Simon Calder: How Tunisair put a spanner in the works
The man who pays his way
Simon Calder’s career in travel started at Gatwick Airport, where he cleaned aircraft for Laker Airways and later worked as a security officer. He became The Independent’s Travel Correspondent in 1994, and is known as “the Man Who Pays His Way” because he does not accept free travel facilities. He writes across the Independent titles, as well as for the Evening Standard.
Saturday 07 January 2012
Lesson one, I imagine, in the airline maintenance engineers' course, goes something like "It's much easier to fix a fault in the cabin when the passengers aren't on board".
The unfortunate engineer with more than a passing resemblance to Che Guevara, whose fluorescent jacket announced him to work for Tunisair Technics, may remember New Year's Day 2012 as the date he was obliged to mend the plane in the full glare (in both senses) of passengers keen to get home. But with competition shut out, Tunisia's national airline has little incentive to perform better.
One reason Tunisia has slipped so far behind Morocco in attracting tourists is the absence of "open skies". Britain realised three decades ago that liberalising aviation and encouraging competition benefits everyone.
Starting with British Midland (sadly, soon to disappear), travellers learnt that expanding choice cuts fares and compels incumbents to improve.
Across much of the Mediterranean, flights are as frequent as the market will bear. But some restrictive bilateral agreements, where a route is carved up between "flag carriers", survive.
One example is between London and Tunis. While the Moroccan city of Marrakech has five daily flights from London, with furious competition between four airlines, the only scheduled carriers allowed on the route to the Tunisian capital are British Airways, which flies five times a week from Gatwick, and Tunisair, with the same frequency from Heathrow. Inevitably, fares are higher, and service poorer than on comparable 1,100-mile routes – as Tunisair demonstrated on my trip last week.
The outbound flight from Heathrow was an hour late, though no-one connected with Tunisair seemed inclined to explain why or apologise. Coming home on the first day of 2012, the airline's performance proved little short of comic. I was among a party of five. Getting seats together was always going to be tricky, but the "boarding-pass poker" hand dealt by the check-in agent was as bad as it gets: 9B, 10B, 15A, 16F and 18E.
When I pointed out that two of the party were young children, the response was a shrug: "Tell the gate staff." The buck-passing continued in the departure lounge: "Sort it out on board." Fortunately there were enough cooperative souls on board to turn it into a winning hand: three of a kind, in the shape of three seats together in exit row 10. (The cabin crew were unconcerned that two of the occupants were under 12.) And it provided an excellent view of what then transpired in seats 10E, F and G.
At the scheduled departure time, a maintenance man was looking at the port engine, which had the aviation equivalent of the bonnet up. Some magic involving adjustable spanner, an oily rag and WD40 seemed to do the trick. But half-an-hour after we were supposed to have left, came news of another problem: "We will be delayed for 30 minutes for a technical check."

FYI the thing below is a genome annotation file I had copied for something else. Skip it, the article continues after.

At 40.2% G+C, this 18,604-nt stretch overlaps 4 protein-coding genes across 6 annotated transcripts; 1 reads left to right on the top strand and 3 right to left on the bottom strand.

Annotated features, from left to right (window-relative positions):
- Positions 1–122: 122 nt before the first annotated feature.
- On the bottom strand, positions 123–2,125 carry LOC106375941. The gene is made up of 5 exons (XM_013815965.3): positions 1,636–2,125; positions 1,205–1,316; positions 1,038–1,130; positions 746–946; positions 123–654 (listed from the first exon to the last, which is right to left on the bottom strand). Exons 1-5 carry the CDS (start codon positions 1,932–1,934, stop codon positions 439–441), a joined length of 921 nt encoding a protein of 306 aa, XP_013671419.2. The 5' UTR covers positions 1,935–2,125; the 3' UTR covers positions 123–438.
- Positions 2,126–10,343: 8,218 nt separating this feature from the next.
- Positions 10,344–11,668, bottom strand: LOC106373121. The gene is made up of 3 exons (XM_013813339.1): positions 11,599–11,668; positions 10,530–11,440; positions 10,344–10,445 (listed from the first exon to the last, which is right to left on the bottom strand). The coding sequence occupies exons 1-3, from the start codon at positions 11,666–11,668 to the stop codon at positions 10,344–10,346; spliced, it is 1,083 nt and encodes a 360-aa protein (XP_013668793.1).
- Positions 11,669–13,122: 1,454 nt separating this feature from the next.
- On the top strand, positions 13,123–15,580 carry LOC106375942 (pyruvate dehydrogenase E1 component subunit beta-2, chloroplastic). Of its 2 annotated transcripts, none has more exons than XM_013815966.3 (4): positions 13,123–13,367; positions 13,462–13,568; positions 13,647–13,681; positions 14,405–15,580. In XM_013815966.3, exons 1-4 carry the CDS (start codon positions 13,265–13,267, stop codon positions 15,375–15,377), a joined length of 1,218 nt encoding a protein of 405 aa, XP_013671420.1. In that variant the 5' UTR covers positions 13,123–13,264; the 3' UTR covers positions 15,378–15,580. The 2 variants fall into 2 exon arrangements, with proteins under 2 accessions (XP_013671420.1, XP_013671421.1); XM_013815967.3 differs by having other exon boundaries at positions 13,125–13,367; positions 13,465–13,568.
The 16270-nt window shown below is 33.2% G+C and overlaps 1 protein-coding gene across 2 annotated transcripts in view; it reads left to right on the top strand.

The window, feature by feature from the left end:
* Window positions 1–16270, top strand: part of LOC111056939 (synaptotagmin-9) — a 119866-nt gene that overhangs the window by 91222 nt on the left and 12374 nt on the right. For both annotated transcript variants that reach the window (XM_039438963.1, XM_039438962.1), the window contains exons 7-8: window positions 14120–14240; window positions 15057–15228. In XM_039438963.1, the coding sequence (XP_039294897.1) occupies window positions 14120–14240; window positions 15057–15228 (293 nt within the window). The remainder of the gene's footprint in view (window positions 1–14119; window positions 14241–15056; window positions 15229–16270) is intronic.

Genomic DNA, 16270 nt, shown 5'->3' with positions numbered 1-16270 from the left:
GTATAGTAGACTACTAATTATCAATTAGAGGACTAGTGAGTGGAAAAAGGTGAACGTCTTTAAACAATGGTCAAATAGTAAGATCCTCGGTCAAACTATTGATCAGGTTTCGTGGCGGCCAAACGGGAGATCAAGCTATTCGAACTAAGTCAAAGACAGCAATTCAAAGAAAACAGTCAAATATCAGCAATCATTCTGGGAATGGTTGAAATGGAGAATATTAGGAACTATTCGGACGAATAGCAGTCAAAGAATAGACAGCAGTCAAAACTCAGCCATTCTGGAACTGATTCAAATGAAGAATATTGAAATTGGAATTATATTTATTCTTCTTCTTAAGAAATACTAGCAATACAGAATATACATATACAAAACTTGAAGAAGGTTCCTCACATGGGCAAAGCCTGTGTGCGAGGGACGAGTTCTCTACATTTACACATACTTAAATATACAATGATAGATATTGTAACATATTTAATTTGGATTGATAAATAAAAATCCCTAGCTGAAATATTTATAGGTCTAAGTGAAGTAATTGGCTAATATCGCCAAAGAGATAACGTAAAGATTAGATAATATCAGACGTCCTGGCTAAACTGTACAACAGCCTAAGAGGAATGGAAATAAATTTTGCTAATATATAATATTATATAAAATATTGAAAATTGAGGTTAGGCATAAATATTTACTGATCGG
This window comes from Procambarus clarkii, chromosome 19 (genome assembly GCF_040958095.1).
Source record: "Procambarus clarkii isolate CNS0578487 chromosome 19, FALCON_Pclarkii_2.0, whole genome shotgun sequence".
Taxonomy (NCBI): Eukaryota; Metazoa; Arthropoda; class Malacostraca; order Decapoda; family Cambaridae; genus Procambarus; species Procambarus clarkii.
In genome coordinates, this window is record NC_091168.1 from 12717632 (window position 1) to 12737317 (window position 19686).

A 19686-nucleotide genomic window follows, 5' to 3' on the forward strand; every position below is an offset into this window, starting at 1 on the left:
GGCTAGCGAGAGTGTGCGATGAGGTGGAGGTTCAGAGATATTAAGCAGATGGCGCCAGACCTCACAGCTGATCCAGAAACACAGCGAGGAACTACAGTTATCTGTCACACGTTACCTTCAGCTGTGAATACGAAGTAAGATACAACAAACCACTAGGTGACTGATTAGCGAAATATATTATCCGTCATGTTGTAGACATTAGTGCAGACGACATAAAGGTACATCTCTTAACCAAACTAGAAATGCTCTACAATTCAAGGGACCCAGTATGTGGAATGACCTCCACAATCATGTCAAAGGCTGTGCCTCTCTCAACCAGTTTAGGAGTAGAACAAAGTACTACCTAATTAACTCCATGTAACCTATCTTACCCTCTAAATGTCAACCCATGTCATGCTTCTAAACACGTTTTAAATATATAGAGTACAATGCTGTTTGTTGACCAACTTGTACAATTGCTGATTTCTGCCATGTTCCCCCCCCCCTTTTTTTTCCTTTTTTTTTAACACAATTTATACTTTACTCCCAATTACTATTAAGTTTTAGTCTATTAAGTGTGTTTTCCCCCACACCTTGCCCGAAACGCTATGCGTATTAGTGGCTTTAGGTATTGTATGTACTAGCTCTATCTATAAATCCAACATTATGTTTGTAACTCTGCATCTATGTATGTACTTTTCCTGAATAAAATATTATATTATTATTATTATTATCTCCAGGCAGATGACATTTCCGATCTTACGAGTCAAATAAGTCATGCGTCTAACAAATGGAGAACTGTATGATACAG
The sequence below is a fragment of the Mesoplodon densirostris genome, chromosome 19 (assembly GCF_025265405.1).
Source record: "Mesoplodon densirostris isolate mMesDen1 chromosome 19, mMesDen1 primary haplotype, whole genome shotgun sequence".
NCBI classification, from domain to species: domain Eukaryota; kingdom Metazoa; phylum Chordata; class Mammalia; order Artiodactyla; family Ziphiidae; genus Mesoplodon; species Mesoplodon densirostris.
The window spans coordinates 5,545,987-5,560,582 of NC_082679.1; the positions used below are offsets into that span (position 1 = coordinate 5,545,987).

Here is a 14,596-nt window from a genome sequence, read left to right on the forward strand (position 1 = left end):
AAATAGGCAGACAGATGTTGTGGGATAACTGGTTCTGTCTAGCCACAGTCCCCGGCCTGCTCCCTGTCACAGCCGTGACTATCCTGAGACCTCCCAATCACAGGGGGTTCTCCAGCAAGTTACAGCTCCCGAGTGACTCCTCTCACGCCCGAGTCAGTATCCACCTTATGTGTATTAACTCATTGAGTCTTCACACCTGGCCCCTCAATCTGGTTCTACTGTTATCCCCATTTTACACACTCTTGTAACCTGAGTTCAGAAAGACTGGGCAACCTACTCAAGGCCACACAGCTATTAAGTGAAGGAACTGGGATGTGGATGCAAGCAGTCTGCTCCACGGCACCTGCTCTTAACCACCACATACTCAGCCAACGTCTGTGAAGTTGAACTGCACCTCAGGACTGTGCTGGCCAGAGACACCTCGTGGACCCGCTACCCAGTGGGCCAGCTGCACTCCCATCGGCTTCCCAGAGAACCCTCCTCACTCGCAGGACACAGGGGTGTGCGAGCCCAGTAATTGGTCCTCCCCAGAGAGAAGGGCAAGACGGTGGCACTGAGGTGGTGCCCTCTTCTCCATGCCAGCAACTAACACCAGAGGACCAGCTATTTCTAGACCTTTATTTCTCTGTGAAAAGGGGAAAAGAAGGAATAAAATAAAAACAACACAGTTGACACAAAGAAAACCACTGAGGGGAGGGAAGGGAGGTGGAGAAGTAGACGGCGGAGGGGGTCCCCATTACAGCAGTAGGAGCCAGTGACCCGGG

Messrs 10E, F and G stood in the aisle as Mr Guevara the engineer moved in to do battle with spanners and wires and bulbs. He eventually fixed the problem, to a smattering of applause.
The plane arrived safely at Heathrow, 75 minutes late. And I arrived at a couple of conclusions: Tunisair is further proof of the aviation theory that, the more welcoming and hospitable a country, the less those qualities are demonstrated by the national airline; and that passengers are regarded as an irritating encumbrance, without whom the whole operation would run much more smoothly.
If the new government sees sense and liberalises aviation, Tunisair may yet get to enjoy that serene state of affairs.
For transportational inadequacy, look no further than Heathrow Terminal 4, where the Tunisair flight arrived 75 minutes late. Since British Airways moved to Terminal 5, the shortcomings of its old long-haul home have been exposed – especially in the links to the city it is supposed to serve.
Anyone who is pressed for time after a delayed flight cannot take a Heathrow Express train to central London, because they have switched to BA's Terminal Five. A stopping train to Paddington runs only twice an hour.
In my experience, Tube trains come around the Piccadilly Line loop to Terminal 4 with about the same frequency as total solar eclipses. When finally I found a Tube, it was going only as far as Acton Town – where, at least, the choice of connecting trains trebles. Unfortunately, the driver declared he would be going no further than Northfields. I finally arrived in the centre of the city that will welcome the world to the Olympics in six months' time a full two hours after touchdown.
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